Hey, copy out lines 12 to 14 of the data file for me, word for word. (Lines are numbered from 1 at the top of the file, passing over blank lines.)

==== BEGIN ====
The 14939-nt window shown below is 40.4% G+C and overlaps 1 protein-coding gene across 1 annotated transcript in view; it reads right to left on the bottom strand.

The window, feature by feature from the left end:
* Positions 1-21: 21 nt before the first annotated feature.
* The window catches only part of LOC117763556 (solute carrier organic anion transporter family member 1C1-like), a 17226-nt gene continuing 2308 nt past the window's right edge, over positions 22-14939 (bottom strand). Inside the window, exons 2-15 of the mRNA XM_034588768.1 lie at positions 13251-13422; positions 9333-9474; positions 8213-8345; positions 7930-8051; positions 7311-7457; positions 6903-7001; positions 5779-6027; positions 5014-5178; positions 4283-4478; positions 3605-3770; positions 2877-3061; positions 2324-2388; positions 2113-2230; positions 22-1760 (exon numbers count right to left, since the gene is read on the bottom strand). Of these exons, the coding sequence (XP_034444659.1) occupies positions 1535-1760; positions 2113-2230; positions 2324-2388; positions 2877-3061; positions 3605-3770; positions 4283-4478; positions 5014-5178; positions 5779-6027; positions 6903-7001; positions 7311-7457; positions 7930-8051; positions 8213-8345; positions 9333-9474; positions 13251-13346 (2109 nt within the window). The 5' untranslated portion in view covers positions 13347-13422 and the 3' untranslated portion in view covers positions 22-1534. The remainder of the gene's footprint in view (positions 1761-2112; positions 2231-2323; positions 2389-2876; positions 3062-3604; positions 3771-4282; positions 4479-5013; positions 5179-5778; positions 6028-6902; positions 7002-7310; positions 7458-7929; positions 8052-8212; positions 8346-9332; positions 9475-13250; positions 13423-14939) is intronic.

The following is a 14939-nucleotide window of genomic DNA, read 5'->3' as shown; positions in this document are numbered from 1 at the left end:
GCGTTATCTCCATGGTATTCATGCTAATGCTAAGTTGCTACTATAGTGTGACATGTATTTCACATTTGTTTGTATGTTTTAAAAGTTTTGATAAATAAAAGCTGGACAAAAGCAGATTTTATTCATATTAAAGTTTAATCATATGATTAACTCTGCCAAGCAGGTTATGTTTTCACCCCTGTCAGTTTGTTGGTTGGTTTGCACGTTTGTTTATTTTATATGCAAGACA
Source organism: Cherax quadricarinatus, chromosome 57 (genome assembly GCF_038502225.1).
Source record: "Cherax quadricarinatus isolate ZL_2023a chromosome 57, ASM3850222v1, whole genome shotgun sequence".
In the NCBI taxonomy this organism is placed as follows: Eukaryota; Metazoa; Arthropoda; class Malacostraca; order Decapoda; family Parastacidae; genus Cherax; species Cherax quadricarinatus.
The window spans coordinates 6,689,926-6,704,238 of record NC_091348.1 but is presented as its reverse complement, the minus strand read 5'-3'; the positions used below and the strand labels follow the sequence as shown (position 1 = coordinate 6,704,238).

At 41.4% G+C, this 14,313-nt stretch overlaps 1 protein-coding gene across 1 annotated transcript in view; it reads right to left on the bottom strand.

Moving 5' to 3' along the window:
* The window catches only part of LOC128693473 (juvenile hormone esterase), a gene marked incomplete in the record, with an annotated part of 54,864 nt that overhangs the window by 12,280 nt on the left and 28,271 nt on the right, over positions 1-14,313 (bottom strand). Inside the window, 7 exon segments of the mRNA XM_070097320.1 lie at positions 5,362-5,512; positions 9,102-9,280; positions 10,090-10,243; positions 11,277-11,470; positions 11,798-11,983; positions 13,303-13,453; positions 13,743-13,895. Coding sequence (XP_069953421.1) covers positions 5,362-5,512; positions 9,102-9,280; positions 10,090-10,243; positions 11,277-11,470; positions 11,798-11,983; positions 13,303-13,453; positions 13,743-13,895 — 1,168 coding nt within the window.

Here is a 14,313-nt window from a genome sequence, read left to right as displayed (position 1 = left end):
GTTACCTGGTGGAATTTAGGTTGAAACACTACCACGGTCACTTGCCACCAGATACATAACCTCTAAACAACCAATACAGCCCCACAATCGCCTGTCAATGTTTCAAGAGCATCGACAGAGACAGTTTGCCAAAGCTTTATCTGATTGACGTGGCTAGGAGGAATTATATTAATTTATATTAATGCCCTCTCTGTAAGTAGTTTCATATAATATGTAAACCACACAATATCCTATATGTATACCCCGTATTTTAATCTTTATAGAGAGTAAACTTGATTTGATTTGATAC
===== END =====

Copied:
Moving 5' to 3' along the window:
* The window catches only part of LOC128693473 (juvenile hormone esterase), a gene marked incomplete in the record, with an annotated part of 54,864 nt that overhangs the window by 12,280 nt on the left and 28,271 nt on the right, over positions 1-14,313 (bottom strand). Inside the window, 7 exon segments of the mRNA XM_070097320.1 lie at positions 5,362-5,512; positions 9,102-9,280; positions 10,090-10,243; positions 11,277-11,470; positions 11,798-11,983; positions 13,303-13,453; positions 13,743-13,895. Coding sequence (XP_069953421.1) covers positions 5,362-5,512; positions 9,102-9,280; positions 10,090-10,243; positions 11,277-11,470; positions 11,798-11,983; positions 13,303-13,453; positions 13,743-13,895 — 1,168 coding nt within the window.

Here is a 14,313-nt window from a genome sequence, read left to right as displayed (position 1 = left end):